4 things about Blue Jays-Mets Stroman deal

July 30th, 2019

KANSAS CITY -- If the rumors were to be believed, right-hander was going to end up anywhere other than with the Blue Jays by Wednesday's Trade Deadline. The real question was what Toronto might receive in exchange for its best starting pitcher.

Following Sunday’s game against the Rays at Rogers Centre, the 28-year-old Stroman was officially dealt to the Mets in exchange for Minor League pitchers Anthony Kay and Simeon Woods-Richardson.

Here are four things to know about the transaction.

1. What the Mets are getting
The most consistent member of the rotation north of the border this season, Stroman started 21 games for the Blue Jays and he posted a 2.96 ERA over 124 2/3 innings with the highest ground-ball rate in the American League at 56.3 percent.

The fan favorite -- one of the longest-tenured players in the organization at the time of his departure -- utilized an extensive repertoire to help him to the third-best ERA in the AL, also with the third-lowest home ERA in franchise history at 3.42, behind only Doyle Alexander (3.06) and Hall of Famer Roy Halladay (3.23).

“I have a really good feel for pitching, I feel like I’ve always had,” Stroman said. “I can spin the ball, I feel like I’m able to take things that guys tell me and put it into my game, not over a week or month, but literally the next day. I have a lot of weapons. I’m excited for the future.”

2. What the Blue Jays are getting
Kay becomes Toronto’s No. 5 prospect, according to MLB Pipeline, and the 24-year-old lefty brings a three-pitch mix to the table with a low-to-mid-90s fastball, low-80s curveball and an above average changeup. Kay made his pro debut last season after being selected in the first round of the 2016 MLB Draft and subsequently undergoing Tommy John surgery. Between 12 starts this season at Double-A Binghamton and seven for Triple-A Syracuse, the 6-foot, 218-pounder posted a 3.13 ERA over 97 2/3 innings with 34 walks, 97 strikeouts and an opponents’ batting average of .221.

Woods-Richardson, ranked as the Blue Jays' No. 7 prospect, has a plethora of upside. The 18-year-old right-hander was a second-round pick in the 2018 MLB Draft and he made his full-season debut this year in the South Atlantic League. The 6-foot-3, 210-pounder has a low-to-mid-90s fastball with a quick arm, a curveball with plus potential and an effective changeup. This season, he has posted a 4.25 ERA over 20 starts and 78 1/3 innings with 17 walks and 97 strikeouts.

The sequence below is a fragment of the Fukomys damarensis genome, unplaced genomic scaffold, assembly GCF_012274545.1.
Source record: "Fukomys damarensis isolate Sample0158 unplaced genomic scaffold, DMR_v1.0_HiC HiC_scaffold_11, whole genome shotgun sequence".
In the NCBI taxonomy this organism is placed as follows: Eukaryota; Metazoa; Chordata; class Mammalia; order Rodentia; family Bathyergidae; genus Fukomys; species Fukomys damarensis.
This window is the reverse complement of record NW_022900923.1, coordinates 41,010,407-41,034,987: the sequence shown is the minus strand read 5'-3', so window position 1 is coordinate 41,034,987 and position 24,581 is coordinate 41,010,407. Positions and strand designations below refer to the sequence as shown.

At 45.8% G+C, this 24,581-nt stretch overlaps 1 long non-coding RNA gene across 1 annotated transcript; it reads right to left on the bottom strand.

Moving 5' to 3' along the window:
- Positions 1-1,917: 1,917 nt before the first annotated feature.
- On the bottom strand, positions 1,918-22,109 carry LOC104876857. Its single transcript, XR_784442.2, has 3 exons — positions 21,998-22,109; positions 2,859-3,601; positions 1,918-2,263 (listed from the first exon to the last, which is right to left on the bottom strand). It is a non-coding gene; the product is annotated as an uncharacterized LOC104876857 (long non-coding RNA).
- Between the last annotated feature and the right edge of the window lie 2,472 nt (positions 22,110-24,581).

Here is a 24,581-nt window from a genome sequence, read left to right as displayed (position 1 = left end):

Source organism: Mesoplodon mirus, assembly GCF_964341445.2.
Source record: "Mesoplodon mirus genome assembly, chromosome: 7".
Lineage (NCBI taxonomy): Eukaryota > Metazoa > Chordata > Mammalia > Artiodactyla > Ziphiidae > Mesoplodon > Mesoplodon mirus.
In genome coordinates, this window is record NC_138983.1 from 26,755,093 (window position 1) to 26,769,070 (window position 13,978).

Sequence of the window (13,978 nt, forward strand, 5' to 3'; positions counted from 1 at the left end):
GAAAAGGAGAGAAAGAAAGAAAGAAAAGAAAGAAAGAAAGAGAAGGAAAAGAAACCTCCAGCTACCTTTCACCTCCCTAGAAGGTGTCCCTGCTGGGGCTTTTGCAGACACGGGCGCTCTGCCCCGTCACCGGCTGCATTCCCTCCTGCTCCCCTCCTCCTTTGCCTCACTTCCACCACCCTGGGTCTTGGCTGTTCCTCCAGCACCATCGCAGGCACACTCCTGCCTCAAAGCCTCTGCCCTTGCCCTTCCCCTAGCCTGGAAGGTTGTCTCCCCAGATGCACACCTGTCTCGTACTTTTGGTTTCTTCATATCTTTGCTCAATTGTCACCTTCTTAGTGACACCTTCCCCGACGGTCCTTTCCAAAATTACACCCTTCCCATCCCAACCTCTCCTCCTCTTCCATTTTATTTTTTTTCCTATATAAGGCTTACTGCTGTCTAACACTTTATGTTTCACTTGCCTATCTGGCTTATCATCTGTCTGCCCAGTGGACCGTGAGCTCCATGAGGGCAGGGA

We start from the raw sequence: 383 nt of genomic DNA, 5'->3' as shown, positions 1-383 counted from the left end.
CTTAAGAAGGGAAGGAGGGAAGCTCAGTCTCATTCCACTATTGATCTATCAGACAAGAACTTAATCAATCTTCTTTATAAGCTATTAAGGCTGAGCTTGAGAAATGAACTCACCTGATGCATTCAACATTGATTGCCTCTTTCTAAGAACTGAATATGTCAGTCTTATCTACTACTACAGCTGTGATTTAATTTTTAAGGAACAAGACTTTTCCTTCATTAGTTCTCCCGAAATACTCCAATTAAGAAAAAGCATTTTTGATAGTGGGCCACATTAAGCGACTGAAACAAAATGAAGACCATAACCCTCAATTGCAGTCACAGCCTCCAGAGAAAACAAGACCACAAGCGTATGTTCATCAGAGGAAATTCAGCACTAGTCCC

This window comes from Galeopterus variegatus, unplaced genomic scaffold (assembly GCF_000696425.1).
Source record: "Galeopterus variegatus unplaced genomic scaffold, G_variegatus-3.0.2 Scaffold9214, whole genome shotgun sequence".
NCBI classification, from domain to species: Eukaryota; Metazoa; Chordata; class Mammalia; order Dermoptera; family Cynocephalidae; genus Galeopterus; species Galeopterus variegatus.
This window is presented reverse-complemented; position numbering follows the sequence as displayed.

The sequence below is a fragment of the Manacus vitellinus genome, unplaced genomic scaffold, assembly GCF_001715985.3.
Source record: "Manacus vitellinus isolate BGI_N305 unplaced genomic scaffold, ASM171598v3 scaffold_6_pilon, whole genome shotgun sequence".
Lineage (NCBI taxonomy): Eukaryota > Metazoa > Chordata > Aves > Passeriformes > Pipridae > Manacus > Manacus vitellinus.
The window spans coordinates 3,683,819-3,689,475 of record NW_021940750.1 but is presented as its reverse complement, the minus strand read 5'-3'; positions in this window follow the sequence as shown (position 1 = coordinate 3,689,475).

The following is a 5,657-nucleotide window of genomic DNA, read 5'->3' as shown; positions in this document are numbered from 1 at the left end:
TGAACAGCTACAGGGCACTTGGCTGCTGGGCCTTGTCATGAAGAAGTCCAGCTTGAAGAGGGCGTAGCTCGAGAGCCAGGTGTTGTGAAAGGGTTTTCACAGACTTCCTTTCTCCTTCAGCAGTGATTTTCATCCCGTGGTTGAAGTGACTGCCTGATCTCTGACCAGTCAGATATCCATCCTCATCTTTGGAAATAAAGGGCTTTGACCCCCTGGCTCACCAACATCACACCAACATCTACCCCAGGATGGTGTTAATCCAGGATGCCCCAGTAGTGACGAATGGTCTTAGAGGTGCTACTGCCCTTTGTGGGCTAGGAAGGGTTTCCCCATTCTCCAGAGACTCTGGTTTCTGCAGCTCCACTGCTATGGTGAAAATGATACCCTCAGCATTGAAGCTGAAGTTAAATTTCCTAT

3. What the Blue Jays like about their acquisitions
“Simeon is one of the most exciting young pitching prospects in baseball,” general manager Ross Atkins said. “He is right up there. One of the most exciting things about young players -- and Simeon was one of the youngest players in his Draft when he was drafted -- is how much they can improve in short periods of time. ... Our projection is that he is one of the most exciting young pitchers in baseball and in the Minor Leagues. Time will tell, and we’ll see.

“In Anthony Kay, we have a higher probability and we’ll see what his upside is. We’re extremely excited about his potential to help very soon. We’d never limit what his upside is. He has a very good feel for the strike zone, he has a great pedigree, is coming off a strong couple of years of performance that comes right into the fold with Sean Reid-Foley, Ryan Borucki, Jacob Waguespack, Thomas Pannone, and will be another piece to that equation.”

4. What’s next on the list
The Blue Jays still have a number of players who have garnered interest from other clubs, with closer Ken Giles among baseball’s best relievers, setup man Daniel Hudson performing incredibly well this season, and shortstop Freddy Galvis, who was scratched from Monday's lineup with lower back tightness.

“We have some very successful pitching that are still members of the Toronto Blue Jays that teams have a lot of interest in,” Atkins said. “There are rentals -- one- and two-year players -- that teams are interested in. Teams have called us on some of our controllable pieces. I think it’s more likely that we’re moving players that are on one, maybe two-year contracts with us.”

Giles won't be eligible for free agency until after the 2020 season, making him incredibly attractive to suitors, while both Hudson and Galvis are only under club control until the end of this season.